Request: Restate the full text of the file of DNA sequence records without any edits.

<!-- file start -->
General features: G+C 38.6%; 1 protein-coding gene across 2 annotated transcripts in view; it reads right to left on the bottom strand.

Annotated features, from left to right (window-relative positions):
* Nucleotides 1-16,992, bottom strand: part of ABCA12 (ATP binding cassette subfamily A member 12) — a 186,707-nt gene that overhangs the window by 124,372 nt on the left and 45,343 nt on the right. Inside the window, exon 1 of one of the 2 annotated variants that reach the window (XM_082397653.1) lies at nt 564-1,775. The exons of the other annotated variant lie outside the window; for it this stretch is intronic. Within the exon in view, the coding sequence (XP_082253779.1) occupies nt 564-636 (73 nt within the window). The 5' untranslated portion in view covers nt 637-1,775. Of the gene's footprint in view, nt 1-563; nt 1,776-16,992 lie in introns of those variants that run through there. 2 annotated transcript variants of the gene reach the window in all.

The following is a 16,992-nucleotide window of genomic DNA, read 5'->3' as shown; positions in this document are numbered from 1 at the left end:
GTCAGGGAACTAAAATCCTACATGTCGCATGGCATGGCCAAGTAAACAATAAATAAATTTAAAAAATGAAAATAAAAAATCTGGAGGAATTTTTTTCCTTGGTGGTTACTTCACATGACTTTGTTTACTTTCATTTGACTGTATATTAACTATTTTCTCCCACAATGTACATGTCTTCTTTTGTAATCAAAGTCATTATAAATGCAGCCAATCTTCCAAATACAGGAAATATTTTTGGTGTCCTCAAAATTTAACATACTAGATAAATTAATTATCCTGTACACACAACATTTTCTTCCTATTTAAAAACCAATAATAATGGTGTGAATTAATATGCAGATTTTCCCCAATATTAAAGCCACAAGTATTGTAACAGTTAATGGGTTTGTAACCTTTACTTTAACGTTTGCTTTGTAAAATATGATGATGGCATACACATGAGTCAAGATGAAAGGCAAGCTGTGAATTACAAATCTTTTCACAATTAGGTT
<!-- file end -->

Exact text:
General features: G+C 38.6%; 1 protein-coding gene across 2 annotated transcripts in view; it reads right to left on the bottom strand.

Annotated features, from left to right (window-relative positions):
* Nucleotides 1-16,992, bottom strand: part of ABCA12 (ATP binding cassette subfamily A member 12) — a 186,707-nt gene that overhangs the window by 124,372 nt on the left and 45,343 nt on the right. Inside the window, exon 1 of one of the 2 annotated variants that reach the window (XM_082397653.1) lies at nt 564-1,775. The exons of the other annotated variant lie outside the window; for it this stretch is intronic. Within the exon in view, the coding sequence (XP_082253779.1) occupies nt 564-636 (73 nt within the window). The 5' untranslated portion in view covers nt 637-1,775. Of the gene's footprint in view, nt 1-563; nt 1,776-16,992 lie in introns of those variants that run through there. 2 annotated transcript variants of the gene reach the window in all.

The following is a 16,992-nucleotide window of genomic DNA, read 5'->3' as shown; positions in this document are numbered from 1 at the left end:
GTCAGGGAACTAAAATCCTACATGTCGCATGGCATGGCCAAGTAAACAATAAATAAATTTAAAAAATGAAAATAAAAAATCTGGAGGAATTTTTTTCCTTGGTGGTTACTTCACATGACTTTGTTTACTTTCATTTGACTGTATATTAACTATTTTCTCCCACAATGTACATGTCTTCTTTTGTAATCAAAGTCATTATAAATGCAGCCAATCTTCCAAATACAGGAAATATTTTTGGTGTCCTCAAAATTTAACATACTAGATAAATTAATTATCCTGTACACACAACATTTTCTTCCTATTTAAAAACCAATAATAATGGTGTGAATTAATATGCAGATTTTCCCCAATATTAAAGCCACAAGTATTGTAACAGTTAATGGGTTTGTAACCTTTACTTTAACGTTTGCTTTGTAAAATATGATGATGGCATACACATGAGTCAAGATGAAAGGCAAGCTGTGAATTACAAATCTTTTCACAATTAGGTT